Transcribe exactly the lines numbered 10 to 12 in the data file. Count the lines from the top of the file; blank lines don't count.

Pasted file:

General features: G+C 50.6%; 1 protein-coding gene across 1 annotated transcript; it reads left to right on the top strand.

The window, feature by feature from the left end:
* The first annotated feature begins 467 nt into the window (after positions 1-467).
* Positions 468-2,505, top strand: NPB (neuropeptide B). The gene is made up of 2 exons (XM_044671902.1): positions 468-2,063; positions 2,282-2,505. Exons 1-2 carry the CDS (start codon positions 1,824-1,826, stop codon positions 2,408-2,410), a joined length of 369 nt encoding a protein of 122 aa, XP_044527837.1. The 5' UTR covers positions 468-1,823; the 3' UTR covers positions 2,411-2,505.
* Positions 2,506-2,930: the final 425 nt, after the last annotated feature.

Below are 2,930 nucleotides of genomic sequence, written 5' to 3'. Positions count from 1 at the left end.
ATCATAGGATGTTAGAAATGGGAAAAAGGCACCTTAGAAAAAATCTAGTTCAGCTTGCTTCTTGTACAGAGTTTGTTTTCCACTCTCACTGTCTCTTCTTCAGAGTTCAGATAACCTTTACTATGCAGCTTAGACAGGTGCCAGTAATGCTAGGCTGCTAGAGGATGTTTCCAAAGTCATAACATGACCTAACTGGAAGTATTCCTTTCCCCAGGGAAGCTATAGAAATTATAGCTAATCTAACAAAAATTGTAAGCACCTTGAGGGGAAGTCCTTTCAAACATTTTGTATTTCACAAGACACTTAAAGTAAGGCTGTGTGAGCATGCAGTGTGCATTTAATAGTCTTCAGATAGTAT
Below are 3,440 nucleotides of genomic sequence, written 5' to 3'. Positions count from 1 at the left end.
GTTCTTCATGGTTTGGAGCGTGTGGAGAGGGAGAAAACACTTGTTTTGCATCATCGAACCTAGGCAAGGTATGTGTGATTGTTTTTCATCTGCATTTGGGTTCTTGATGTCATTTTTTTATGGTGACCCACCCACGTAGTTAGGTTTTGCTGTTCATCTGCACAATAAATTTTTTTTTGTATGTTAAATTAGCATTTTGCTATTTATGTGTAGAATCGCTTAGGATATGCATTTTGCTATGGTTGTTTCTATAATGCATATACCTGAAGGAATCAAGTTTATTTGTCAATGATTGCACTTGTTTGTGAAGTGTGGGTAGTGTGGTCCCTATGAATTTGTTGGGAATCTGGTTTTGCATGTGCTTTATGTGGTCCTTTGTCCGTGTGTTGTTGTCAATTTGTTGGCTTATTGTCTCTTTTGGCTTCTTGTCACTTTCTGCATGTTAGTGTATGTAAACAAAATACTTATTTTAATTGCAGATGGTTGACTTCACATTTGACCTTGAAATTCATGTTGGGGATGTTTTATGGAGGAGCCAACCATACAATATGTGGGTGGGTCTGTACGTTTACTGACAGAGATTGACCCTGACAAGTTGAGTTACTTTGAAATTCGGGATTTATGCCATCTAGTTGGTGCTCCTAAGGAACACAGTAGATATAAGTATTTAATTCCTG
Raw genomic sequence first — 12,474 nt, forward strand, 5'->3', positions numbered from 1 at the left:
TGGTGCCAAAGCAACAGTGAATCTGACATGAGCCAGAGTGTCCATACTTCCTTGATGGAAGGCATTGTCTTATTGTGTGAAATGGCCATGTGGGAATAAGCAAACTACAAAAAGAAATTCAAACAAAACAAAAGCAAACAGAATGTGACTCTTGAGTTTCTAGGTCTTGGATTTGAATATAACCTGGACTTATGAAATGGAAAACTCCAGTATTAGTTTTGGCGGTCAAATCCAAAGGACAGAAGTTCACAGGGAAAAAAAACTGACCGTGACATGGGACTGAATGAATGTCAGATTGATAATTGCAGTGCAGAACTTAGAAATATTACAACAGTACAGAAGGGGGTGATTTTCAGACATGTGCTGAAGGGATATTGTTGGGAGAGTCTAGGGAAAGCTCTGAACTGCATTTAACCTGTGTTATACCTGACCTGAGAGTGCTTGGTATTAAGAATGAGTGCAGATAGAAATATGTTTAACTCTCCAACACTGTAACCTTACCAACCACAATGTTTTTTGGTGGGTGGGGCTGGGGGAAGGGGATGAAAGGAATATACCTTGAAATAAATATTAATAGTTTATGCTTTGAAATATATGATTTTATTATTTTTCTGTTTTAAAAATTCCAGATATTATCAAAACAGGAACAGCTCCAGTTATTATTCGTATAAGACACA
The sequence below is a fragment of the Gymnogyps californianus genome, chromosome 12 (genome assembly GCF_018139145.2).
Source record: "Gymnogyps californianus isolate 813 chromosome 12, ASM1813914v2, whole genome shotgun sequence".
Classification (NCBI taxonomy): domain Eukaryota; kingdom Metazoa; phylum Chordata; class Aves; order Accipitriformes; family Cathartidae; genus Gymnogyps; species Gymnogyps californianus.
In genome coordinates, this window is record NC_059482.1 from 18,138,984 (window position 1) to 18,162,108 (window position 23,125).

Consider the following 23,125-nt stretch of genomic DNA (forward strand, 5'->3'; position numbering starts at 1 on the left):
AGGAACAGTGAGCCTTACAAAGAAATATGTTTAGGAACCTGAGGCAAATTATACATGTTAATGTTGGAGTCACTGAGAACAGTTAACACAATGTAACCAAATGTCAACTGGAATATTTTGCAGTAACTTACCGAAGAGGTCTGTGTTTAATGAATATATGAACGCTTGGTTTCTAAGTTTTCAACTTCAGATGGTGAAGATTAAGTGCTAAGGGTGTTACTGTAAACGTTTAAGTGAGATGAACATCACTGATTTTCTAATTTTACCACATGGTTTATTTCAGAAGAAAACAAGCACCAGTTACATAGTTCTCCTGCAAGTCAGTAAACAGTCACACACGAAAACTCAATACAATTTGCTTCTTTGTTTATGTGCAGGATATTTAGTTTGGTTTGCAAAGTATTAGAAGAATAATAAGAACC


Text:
Raw genomic sequence first — 12,474 nt, forward strand, 5'->3', positions numbered from 1 at the left:
TGGTGCCAAAGCAACAGTGAATCTGACATGAGCCAGAGTGTCCATACTTCCTTGATGGAAGGCATTGTCTTATTGTGTGAAATGGCCATGTGGGAATAAGCAAACTACAAAAAGAAATTCAAACAAAACAAAAGCAAACAGAATGTGACTCTTGAGTTTCTAGGTCTTGGATTTGAATATAACCTGGACTTATGAAATGGAAAACTCCAGTATTAGTTTTGGCGGTCAAATCCAAAGGACAGAAGTTCACAGGGAAAAAAAACTGACCGTGACATGGGACTGAATGAATGTCAGATTGATAATTGCAGTGCAGAACTTAGAAATATTACAACAGTACAGAAGGGGGTGATTTTCAGACATGTGCTGAAGGGATATTGTTGGGAGAGTCTAGGGAAAGCTCTGAACTGCATTTAACCTGTGTTATACCTGACCTGAGAGTGCTTGGTATTAAGAATGAGTGCAGATAGAAATATGTTTAACTCTCCAACACTGTAACCTTACCAACCACAATGTTTTTTGGTGGGTGGGGCTGGGGGAAGGGGATGAAAGGAATATACCTTGAAATAAATATTAATAGTTTATGCTTTGAAATATATGATTTTATTATTTTTCTGTTTTAAAAATTCCAGATATTATCAAAACAGGAACAGCTCCAGTTATTATTCGTATAAGACACA
The sequence below is a fragment of the Gymnogyps californianus genome, chromosome 12 (genome assembly GCF_018139145.2).